I am looking for a free editor to edit comma-delimited text files, or .csv format.

  • 9
    What do you need a special, CSV-specific editor to do that something like TextWrangler (or anything with column-based selections) can't do for you? Might help guide the answers if you could detail why something like Google Docs or CodeWrangler doesn't cut it for you. – Ian C. Jun 14 '11 at 13:56
  • Column-based selection won't help if the CSV has varying-width fields, right? – Alan Shutko Aug 22 '15 at 0:49

12 Answers 12


Google Docs

I just used Google Docs for exactly this purpose but all I needed to do was extract a column of email addresses from a CSV file.
Note: Google Docs has file size limits, so this is not a silver bullet. A great bullet, but those limitations are critical when applied.


Table Tool

Free and Open Source (MIT License).

Table Tool opens CSV files. It auto-detects character encoding and record separator (comma/semicolon/tab), and supports basic editing operations (like add row, delete row, add column delete column etc).

Table Tool can convert files to a different format.

Table Tool is also available on the Mac App Store.



LibreOffice does quite a good job now and is compatible even with OS X 10.9

  • And it's fast to start and compatible with all the weird CSV gotchas floating around. +1 – a paid nerd Jan 13 '15 at 1:32


Disclaimer: Free on new Macs

Apple Numbers also opens and saves to CSV. Just had to add to the list.

CSV in Text Editor


Numbers CSV Edit

Save as CSV after editing:

Export to CSV

Note that you can choose text encoding as well when exporting if needed for other systems.

  • 1
    For my CSV editing needs (which are few) I use Numbers and TextEdit. – GEdgar Aug 22 '15 at 0:48
  • 1
    Yep, that works. For me, Textastic or TextWrangler and Numbers work just fine. – bjbk Aug 22 '15 at 0:51
  • Is it possible to just save edits to an exisiting CSV file in place, i.e. just by pressing a shortcut key or click a menu item, without confirming the dialogues? – Frozen Flame Nov 4 '15 at 9:56
  • 1
    Numbers doesn't really edit CSV. It imports and exports them, which is a much more awkward (and often useless) workflow. – orome Dec 24 '15 at 16:32


The latest version of NeoOffice works fine (in that it supports Versions etc) but you need to donate a small amount of money to download it before the end of August 2011.

  • 3
    24$ yuck, to test a beta, probably never... others are paying you to test beta :) – sorin Aug 11 '11 at 17:34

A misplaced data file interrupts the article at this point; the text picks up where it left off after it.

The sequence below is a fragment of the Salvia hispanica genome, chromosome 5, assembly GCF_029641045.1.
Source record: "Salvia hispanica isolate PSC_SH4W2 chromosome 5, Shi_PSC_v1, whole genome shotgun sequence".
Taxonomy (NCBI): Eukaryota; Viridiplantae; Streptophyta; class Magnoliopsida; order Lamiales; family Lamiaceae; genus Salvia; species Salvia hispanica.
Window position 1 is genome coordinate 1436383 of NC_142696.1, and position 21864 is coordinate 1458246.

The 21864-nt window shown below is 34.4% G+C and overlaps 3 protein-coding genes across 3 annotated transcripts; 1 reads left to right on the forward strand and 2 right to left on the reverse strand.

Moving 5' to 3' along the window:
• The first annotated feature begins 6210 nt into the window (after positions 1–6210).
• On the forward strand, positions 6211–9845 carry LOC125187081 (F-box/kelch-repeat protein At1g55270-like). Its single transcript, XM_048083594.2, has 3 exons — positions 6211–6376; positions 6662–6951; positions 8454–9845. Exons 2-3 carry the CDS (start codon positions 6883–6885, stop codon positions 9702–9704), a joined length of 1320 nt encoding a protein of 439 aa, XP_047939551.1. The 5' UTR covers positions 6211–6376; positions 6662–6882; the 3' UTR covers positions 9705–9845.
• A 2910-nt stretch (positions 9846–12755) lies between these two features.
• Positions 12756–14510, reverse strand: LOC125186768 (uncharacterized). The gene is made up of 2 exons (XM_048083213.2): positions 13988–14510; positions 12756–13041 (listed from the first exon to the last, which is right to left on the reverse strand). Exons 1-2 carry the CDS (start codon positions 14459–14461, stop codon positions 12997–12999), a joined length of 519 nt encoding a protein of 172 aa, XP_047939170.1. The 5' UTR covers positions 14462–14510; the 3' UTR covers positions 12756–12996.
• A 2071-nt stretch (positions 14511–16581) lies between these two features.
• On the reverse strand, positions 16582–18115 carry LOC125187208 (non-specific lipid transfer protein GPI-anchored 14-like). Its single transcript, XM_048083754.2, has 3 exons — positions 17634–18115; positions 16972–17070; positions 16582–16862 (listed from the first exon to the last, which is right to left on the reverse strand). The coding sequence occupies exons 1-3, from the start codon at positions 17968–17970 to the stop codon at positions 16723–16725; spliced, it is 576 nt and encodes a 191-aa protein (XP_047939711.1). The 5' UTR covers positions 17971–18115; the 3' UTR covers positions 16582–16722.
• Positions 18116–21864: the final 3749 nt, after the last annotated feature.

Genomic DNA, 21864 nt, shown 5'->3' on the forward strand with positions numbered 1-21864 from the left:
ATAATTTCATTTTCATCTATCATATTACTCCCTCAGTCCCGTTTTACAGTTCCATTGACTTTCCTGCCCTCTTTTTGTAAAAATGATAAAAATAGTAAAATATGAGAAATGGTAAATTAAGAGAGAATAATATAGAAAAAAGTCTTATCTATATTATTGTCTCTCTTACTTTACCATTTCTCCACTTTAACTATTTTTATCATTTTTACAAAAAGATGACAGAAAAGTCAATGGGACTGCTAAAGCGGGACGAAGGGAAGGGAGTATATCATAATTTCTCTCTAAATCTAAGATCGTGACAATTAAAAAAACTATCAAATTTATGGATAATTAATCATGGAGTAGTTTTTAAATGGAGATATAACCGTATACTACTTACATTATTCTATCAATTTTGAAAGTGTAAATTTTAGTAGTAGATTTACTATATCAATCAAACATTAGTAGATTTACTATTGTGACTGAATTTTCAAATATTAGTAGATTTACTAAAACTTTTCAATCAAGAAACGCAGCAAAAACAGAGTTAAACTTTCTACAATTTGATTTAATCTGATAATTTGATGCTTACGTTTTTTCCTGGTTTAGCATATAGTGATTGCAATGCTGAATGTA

• I highly recommend NeoOffice. I have used it for eight years. It is a fork of OpenOffice and LibreOffice with Mac OS-specific features and fully suports Mac OS 10.7 Lion. You can download and use version 3.1 for free; only the most recent version 3.2 requires a donation. – user9290 Dec 24 '11 at 18:34

DB Browser for SQLite

Not an obvious candidate but very powerful (and free).


  1. Create an empty Database
  2. Import Table form CSV file

Table form CSV file

  1. With various import options

Import CSV file options

  1. Edit, search, plot the data

Table editor and plot of the data

  1. Export your edits as (new) CSV file

Export as CSV dialogue


csveditor (Java)

Very simple (no undo), java program (some may stop reading here ;) - does the job

You have to create an empty table upon launch but then you can open any file.

Screenshot: Java csveditor, by bertramfritz


Free Microsoft Office Online

What better product than Excel is there to open and manipulate CSV files?

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With this option, you don't need to install anything. It has the convenience of Google Docs but the guaranteed compatibility of MS Office.



When interacting with large and messy text csv and other structured text files, I now typically go to Google Refine (now called OpenRefine). I've used it for TSV/CSV, JSON, and XML documents. In my experience it crashes rarely, and is pretty good for mangling data (you can apply transformations with scripting languages).

Its approach is more database-oriented, rather than spreadsheet oriented.



RStudio wraps a really nice IDE-like environment around the popular, open source R language. The R language "is an integrated suite of software facilities for data manipulation, calculation and graphical display."1 It includes facilities for importing and exporting CSV data from its built-in data store so you can work on it with its powerful toolkit and then export it back out to CSV.

It's free (as in beer and speech) for use with paid options available if you need someone to yell at when things aren't working quite right.

RStudio Importing CSV Data


Apache Open Office

Free. Reads, writes, creates CSV, Excel, Word and an number of other formats.



XTabulator edits CSV but is not free.

XTabulator is a tabular data file editor for Mac OS X. With XTabulator, you can edit, manipulate, massage, slice, and dice comma-separated (CSV), tab-separated (TAB), or anything-separated files quickly and easily.

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